Guillain-Barré Syndrome (Polyradiculoneuritis)


  • Also known as polyradiculoneuritis.
  • It is an acute inflammatory polyneuropathy of the peripheral sensory and motor and nerve roots.
  • Affected nerves are demyelinated with possible axonal degeneration.
  • It’s exact cause is unknown, Guillain-Barré Syndrome is believed to be an autoimmune disorder that may be triggered by viral infection, Campylobacter diarrheal illness, immunization, or other precipitating event.
  • The syndrome is marked by acute onset of symmetric progressive muscle weakness, most often beginning in the legs and ascending to involve the trunk, upper extremities, and facial muscles. Paralysis may develop.
  • Complications may include respiratory failure, cardiac arrhythmias, and complications of immobility.



GBS results from an autoimmune (cell-mediated and humoral) attack on peripheral nerve myelin proteins ( substances speeding conduction of nerve impulses) . The Schwann cell( which produces myelin in the peripheral nervous system) is paired in GBS, allowing for remyelination in the recovery phase of the disorder.


Although the exact cause of GBS is unknown, two-thirds of patients who develop it have had a viral or bacterial infection 1 to 3 weeks before the development of symptoms. The most typical site and cause of infections are a lung or intestinal infection caused by Campylobacter jejuni(C. jejuni) or cytomegalovirus (CMV). Infections with Epstein-Barr virus and Mycoplasma pneumoniae are also associated with GBS. Another 10% of patients have had recent surgical procedures during the 4 weeks before GBS developed. Other diseases that have been linked to the development of GBS are lymphoma,human immunodeficiency virus (HIV) disease,gastroenteritis,Hodgkin’s disease, and lupus erythematosus. In some cases,GBS develops after immunization for influenza.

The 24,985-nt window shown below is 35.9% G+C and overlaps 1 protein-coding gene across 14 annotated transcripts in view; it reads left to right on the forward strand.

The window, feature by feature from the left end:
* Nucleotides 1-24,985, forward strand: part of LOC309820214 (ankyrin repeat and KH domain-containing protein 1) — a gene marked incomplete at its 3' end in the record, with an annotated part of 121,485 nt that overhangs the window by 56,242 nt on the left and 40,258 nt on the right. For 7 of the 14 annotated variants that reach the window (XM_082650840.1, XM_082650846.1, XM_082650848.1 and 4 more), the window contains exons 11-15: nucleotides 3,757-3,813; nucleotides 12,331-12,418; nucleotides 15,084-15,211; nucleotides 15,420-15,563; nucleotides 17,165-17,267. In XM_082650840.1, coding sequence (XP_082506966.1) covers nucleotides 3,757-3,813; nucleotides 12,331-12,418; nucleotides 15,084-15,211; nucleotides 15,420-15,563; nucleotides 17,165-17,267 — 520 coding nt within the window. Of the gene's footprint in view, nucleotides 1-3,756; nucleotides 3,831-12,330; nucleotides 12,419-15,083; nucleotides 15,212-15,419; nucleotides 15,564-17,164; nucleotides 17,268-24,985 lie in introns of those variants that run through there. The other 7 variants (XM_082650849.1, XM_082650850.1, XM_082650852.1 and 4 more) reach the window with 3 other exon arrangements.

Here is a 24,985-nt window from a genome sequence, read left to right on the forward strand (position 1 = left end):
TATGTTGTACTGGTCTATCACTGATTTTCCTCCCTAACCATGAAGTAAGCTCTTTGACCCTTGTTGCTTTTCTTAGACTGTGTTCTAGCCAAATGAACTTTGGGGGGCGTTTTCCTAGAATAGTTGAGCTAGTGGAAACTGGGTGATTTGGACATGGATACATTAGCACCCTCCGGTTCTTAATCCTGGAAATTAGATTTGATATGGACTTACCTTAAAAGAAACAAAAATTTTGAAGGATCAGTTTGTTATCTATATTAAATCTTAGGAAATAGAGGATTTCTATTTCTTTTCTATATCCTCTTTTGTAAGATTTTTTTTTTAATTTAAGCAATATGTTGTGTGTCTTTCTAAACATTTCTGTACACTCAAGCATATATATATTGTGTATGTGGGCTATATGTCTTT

1. Acute onset (hours to weeks) of progressive, usually ascending muscle weakness and fasciculation, possibly leading to paralysis (maximal weakness is reached within 2 weeks).
  2. Paresthesia and painful sensations.
  3. Possible hypoventilation due to chest muscle weakness.
  4. Difficulty with swallowing, chewing, speech, and gag, indicating fifth (trigeminal) and ninth (glossopharyngeal) cranial nerve movement.
  5. Reduce or absent deep tendon reflexes, position and vibratory perception.
  6. Autonomic dysfunction with orthostatic hypotension and tachycardia.
Diagnostic Evaluation
  1. Lumbar puncture obtains cerebrospinal fluid samples, which reveal low cell count and high protein levels.